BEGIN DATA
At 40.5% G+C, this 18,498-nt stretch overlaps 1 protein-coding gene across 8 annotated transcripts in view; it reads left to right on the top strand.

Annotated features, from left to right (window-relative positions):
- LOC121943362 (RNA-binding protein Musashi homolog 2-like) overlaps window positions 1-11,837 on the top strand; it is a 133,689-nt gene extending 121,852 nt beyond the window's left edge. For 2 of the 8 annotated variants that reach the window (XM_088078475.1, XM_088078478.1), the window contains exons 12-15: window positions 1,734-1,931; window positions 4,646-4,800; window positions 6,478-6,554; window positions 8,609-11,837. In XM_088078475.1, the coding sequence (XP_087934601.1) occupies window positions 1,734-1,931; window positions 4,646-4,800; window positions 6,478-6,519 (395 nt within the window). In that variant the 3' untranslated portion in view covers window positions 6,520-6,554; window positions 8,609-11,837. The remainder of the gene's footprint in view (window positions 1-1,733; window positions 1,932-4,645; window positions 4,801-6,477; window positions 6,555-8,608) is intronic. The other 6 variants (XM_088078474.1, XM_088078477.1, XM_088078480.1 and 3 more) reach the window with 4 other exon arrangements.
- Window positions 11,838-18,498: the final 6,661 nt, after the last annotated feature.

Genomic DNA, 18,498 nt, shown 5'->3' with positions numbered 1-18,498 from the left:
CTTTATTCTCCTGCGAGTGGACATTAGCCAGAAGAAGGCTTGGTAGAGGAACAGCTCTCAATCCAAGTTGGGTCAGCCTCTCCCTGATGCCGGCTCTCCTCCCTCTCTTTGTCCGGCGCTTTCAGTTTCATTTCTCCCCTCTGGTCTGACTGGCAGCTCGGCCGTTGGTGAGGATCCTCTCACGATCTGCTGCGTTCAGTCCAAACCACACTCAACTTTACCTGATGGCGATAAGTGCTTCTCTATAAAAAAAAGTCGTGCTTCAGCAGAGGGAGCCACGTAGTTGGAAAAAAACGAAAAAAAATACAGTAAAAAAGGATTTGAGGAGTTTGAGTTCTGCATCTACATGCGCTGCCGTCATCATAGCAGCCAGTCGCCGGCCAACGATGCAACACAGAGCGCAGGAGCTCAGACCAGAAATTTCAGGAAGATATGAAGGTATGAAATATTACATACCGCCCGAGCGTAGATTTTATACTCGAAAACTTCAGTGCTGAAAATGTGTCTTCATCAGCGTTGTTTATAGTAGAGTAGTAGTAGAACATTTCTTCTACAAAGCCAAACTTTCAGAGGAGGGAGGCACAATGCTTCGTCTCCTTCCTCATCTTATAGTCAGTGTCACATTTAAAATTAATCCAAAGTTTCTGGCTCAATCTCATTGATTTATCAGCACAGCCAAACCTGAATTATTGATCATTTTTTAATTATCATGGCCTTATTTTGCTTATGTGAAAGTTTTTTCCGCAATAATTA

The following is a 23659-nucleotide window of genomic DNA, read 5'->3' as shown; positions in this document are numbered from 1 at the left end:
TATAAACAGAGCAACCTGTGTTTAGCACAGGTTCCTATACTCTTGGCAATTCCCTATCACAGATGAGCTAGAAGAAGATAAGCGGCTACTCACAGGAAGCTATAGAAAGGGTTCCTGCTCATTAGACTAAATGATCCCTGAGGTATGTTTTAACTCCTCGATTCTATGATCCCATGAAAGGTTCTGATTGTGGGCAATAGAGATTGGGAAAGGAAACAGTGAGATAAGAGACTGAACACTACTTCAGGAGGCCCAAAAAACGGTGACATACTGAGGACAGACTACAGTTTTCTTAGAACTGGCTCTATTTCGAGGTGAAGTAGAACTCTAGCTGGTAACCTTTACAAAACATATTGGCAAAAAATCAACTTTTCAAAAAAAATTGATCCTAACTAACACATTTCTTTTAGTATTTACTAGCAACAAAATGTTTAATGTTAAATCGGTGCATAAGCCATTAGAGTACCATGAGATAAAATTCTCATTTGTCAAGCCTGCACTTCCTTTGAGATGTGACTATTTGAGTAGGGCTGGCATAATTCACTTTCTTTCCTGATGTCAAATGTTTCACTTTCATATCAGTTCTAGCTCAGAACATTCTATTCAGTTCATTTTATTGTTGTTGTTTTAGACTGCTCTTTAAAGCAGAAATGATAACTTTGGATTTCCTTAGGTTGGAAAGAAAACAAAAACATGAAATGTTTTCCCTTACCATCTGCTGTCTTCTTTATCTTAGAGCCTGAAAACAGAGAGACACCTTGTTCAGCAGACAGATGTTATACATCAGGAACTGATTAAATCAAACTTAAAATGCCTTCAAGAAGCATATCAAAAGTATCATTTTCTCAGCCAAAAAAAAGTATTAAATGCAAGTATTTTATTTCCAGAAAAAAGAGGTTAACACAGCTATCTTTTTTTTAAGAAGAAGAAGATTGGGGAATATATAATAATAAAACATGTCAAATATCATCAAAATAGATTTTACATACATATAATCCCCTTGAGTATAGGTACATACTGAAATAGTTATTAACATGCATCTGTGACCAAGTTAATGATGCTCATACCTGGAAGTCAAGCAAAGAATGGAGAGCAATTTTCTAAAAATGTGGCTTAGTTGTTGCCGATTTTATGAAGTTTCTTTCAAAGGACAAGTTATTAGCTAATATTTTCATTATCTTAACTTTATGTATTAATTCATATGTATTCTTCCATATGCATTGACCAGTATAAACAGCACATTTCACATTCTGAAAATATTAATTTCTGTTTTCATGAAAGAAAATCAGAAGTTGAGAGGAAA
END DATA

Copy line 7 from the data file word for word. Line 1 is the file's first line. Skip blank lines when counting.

The following is a 23659-nucleotide window of genomic DNA, read 5'->3' as shown; positions in this document are numbered from 1 at the left end: